And so on, we apply the steps of the backward elimination until reaching an irreducible set of variables.
``` # - x12 (13th = index 13) -> M1D3 S_opt = S_poly[:, [0, 1, 3, 4, 5, 6, 7 ,8, 9, 10, 11, 12, 14]] regressor_OLS = sm.OLS(endog = P, exog = S_opt).fit() regressor_OLS.summary()```

``` # - x4 (5th = index 5) -> M0D1 S_opt = S_poly[:, [0, 1, 3, 4, 6, 7 ,8, 9, 10, 11, 12, 14]] regressor_OLS = sm.OLS(endog = P, exog = S_opt).fit() regressor_OLS.summary() # - x10 (11th = index 14) -> M0D4 S_opt = S_poly[:, [0, 1, 3, 4, 6, 7, 9, 10, 11, 12]] regressor_OLS = sm.OLS(endog = P, exog = S_opt).fit() regressor_OLS.summary() # - x9 (10th = index 12) -> M0D3 S_opt = S_poly[:, [0, 1, 3, 4, 6, 7, 9, 10, 11]] regressor_OLS = sm.OLS(endog = P, exog = S_opt).fit() regressor_OLS.summary() # - x8 (9th = index 11) -> M2D2 S_opt = S_poly[:, [0, 1, 3, 4, 6, 7, 9, 10]] regressor_OLS = sm.OLS(endog = P, exog = S_opt).fit() regressor_OLS.summary() # - x7 (8th = index 10) -> M1D2 S_opt = S_poly[:, [0, 1, 3, 4, 6, 7, 9]] regressor_OLS = sm.OLS(endog = P, exog = S_opt).fit() regressor_OLS.summary() # - x2 (3rd = index 3) -> M3D0 S_opt = S_poly[:, [0, 1, 4, 6, 7, 9]] regressor_OLS = sm.OLS(endog = P, exog = S_opt).fit() regressor_OLS.summary() # - x1 (2nd = index 1) -> M1D0 S_opt = S_poly[:, [0, 4, 6, 7, 9]] regressor_OLS = sm.OLS(endog = P, exog = S_opt).fit() regressor_OLS.summary() ```

```# - x3 (4th = index 7) -> M2D1 S_opt = S_poly[:, [0, 4, 6, 9]] regressor_OLS = sm.OLS(endog = P, exog = S_opt).fit() regressor_OLS.summary() ```

Finaly, we remove the last useless variable with the following script :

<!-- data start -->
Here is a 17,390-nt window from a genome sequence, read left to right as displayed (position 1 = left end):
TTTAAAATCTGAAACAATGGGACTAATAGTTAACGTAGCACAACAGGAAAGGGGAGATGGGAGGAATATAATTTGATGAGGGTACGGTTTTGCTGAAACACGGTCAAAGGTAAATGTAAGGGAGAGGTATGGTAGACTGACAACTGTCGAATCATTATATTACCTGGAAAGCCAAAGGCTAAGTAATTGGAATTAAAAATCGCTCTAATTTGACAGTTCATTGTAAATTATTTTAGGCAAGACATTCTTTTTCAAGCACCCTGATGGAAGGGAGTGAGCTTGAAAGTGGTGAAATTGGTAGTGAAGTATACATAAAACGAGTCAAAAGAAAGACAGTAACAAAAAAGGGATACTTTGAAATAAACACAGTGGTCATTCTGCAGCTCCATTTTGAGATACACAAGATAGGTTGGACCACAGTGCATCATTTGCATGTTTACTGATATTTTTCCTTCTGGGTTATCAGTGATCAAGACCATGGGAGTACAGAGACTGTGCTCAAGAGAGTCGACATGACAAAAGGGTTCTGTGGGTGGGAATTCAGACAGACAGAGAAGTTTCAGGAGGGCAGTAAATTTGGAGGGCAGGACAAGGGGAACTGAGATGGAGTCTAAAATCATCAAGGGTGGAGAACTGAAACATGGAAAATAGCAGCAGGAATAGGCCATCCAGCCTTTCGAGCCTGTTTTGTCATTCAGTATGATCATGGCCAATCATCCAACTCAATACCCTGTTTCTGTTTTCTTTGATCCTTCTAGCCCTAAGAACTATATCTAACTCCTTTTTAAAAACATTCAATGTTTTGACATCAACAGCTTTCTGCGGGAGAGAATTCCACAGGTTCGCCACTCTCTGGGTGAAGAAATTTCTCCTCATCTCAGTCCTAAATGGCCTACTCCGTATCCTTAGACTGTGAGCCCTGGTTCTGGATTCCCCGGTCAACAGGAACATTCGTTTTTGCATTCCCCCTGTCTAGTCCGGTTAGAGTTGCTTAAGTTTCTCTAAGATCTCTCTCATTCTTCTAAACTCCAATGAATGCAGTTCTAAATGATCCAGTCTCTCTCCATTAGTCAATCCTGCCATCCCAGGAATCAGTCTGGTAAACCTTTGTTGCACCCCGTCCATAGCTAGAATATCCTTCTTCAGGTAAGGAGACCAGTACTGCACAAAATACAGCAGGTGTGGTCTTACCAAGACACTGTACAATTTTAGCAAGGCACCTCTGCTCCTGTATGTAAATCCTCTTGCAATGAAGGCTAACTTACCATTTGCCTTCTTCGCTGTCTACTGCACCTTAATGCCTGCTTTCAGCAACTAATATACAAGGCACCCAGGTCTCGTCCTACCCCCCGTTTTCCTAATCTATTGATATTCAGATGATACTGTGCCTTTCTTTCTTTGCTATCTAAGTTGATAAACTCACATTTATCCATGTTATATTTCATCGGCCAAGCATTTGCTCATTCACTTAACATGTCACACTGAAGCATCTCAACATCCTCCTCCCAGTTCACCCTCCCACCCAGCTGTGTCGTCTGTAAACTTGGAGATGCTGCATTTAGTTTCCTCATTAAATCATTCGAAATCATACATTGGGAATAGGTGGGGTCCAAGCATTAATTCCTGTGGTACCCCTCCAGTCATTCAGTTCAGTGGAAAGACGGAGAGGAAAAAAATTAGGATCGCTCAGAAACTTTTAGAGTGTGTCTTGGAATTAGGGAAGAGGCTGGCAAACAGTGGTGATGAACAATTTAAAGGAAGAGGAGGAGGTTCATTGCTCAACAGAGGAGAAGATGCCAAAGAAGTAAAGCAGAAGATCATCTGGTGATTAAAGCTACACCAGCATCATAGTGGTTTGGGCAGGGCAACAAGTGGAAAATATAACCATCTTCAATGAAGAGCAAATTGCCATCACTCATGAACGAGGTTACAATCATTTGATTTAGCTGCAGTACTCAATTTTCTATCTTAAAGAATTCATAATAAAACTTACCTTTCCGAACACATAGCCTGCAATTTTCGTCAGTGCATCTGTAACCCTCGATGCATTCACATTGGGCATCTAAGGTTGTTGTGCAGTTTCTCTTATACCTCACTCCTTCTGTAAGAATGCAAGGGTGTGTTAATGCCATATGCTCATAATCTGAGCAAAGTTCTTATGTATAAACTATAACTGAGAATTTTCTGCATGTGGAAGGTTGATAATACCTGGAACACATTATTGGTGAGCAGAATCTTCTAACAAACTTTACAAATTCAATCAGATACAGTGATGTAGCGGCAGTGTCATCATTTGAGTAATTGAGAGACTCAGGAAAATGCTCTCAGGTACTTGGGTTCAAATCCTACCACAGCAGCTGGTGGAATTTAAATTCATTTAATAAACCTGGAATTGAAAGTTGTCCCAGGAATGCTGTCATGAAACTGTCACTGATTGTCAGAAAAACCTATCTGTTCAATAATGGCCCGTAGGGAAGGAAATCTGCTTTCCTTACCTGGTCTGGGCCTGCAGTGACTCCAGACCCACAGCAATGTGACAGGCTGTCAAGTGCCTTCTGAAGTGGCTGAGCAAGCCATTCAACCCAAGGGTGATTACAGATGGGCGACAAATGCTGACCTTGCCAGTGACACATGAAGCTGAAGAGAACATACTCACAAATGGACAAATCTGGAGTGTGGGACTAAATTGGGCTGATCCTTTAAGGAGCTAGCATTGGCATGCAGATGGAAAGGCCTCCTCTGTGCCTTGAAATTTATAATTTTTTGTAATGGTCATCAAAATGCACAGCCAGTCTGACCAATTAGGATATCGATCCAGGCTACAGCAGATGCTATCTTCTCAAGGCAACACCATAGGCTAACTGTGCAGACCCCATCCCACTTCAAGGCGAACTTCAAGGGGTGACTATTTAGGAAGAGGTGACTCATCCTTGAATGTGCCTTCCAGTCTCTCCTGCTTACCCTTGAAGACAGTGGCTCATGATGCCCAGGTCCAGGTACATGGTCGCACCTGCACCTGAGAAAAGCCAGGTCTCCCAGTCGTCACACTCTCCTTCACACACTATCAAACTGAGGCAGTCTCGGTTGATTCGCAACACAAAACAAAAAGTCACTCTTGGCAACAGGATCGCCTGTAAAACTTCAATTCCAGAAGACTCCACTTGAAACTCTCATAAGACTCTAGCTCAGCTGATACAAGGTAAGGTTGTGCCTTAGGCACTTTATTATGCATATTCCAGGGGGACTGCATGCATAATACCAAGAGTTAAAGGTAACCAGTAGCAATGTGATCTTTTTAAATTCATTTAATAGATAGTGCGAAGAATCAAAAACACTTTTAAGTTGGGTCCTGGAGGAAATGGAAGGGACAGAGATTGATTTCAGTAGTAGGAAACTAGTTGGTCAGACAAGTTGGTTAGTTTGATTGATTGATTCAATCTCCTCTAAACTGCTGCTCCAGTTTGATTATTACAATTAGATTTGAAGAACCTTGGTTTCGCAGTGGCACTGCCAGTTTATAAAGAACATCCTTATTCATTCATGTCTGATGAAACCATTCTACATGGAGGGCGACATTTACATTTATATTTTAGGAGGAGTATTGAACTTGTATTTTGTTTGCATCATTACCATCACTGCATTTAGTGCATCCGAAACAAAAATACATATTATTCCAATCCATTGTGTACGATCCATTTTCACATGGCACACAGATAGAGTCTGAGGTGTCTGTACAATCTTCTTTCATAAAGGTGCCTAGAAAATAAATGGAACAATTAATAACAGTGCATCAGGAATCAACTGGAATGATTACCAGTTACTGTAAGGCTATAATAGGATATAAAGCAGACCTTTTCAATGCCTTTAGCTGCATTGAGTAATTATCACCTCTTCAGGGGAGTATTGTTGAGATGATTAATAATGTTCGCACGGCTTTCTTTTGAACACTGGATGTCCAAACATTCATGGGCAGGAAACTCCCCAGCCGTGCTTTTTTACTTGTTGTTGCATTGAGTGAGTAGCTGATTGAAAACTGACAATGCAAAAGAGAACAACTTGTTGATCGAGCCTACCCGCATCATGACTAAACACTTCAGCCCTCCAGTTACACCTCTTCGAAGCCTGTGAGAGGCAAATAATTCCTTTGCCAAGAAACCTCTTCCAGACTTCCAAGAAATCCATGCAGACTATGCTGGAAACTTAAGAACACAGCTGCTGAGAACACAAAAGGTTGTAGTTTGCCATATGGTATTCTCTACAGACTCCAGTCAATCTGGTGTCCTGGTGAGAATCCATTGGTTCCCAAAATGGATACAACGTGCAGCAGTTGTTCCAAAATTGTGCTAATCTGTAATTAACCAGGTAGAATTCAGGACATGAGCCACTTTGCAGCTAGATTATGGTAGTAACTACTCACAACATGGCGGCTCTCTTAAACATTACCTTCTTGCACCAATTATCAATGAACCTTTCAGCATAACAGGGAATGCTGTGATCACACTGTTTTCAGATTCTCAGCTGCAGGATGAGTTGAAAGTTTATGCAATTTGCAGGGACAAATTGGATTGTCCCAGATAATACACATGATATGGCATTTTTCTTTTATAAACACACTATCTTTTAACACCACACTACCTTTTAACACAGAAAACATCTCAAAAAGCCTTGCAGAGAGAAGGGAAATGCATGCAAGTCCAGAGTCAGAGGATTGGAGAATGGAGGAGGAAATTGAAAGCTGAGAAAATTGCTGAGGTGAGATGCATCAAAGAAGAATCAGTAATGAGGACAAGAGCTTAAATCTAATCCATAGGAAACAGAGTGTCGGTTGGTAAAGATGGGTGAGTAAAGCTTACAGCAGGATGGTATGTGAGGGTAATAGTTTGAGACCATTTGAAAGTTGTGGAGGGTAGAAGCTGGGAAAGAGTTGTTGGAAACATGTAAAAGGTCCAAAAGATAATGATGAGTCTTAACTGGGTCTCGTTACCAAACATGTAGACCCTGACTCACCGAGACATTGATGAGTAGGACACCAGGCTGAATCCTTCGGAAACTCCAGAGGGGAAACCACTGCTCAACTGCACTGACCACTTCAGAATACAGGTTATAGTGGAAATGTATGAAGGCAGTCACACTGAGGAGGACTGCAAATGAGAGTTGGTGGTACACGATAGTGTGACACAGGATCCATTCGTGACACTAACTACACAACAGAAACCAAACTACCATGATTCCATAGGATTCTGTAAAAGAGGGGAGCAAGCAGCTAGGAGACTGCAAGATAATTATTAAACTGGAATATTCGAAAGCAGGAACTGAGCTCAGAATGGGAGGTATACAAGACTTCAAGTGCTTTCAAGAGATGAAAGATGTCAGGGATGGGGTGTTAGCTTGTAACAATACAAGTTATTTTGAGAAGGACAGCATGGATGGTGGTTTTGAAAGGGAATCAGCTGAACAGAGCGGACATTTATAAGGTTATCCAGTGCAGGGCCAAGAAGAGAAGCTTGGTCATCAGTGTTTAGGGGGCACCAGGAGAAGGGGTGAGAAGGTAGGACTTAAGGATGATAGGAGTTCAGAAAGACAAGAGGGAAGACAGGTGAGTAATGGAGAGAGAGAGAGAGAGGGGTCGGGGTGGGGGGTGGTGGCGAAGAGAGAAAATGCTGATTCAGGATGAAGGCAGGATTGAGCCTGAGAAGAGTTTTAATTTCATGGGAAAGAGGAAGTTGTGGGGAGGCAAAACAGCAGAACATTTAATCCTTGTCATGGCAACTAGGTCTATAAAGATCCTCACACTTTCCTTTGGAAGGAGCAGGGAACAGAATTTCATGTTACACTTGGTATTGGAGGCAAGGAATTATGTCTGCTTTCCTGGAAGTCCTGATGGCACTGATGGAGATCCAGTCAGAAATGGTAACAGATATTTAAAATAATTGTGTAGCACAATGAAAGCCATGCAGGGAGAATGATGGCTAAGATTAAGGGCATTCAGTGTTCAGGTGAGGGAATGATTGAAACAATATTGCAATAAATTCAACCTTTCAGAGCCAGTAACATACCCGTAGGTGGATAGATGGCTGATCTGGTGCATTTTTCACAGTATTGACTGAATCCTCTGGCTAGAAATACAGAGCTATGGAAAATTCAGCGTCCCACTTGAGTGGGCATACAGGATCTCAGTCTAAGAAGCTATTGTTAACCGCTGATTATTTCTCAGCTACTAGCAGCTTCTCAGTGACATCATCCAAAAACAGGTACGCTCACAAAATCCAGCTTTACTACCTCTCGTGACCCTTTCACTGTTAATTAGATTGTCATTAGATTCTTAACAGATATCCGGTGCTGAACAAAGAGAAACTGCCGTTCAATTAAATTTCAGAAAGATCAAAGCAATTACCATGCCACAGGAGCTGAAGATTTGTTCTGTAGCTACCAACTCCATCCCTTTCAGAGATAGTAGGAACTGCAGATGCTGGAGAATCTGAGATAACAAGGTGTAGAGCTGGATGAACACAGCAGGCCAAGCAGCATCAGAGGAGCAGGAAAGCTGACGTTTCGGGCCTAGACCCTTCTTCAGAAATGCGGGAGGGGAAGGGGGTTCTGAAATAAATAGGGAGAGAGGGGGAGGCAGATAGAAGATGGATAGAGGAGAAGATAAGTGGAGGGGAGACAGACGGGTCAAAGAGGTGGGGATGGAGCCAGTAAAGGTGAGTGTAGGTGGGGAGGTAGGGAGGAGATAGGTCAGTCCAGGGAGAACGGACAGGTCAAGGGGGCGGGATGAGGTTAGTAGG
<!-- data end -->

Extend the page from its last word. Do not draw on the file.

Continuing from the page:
``` # - x2 (3rd = index 6) -> M1D1 S_opt = S_poly[:, [0, 4, 9]] regressor_OLS = sm.OLS(endog = P, exog = S_opt).fit() regressor_OLS.summary() ```

that leads to a regressor whose following summary fits our expectations. Backward Elimination : final step

All along the backward elimination process, it is important to check the evolution of the Adjusted R-Squared value for each model built. In our case here, this value remains constantly equal to 0.968. The final (standard) R-squared value is also equal to 0.968. This suggests that the regression model is well fitted to the data (the closer to 1, the better).

It is the end of the backward elimination. The indices 0, 4 and 9 correspond to M0D0, M4D0 and M0D2. Therefore, the optimal model formula is P ~ M^4 + D^2.

We finish this script by displaying in a 3D space the observed and predicted Price along the z axis, where x and y axis correspond to Mendacium and Depth.

``` #displaying the 3D graph x = M y = D z = P zp = regressor_OLS.predict(S_opt) #the predictions```

``` xi = np.linspace(min(x), max(x)) yi = np.linspace(min(y), max(y)) X, Y = np.meshgrid(xi, yi) ZP = griddata(x, y, zp, xi, yi) ```

```fig = pyplot.figure() ax = Axes3D(fig) surf = ax.plot_surface(X, Y, ZP, rstride=3, cstride=3, facecolors=cm.jet(ZP/200), linewidth=0, antialiased=True) ax.scatter(x, y, z) ax.set_zlim3d(np.min(z), np.max(z)) colorscale = cm.ScalarMappable(cmap=cm.jet) colorscale.set_array(z) fig.colorbar(colorscale) pyplot.show() ```

The above code produces the following 3D graph where the predictions take the shape of a colorfaded 3D surface and the observations are represented with blue dots. The model is fitting relatively well the observations since the blue dots are wrapping the 3D surface very closely. 3D visualization of the observations and the polynomial model in Python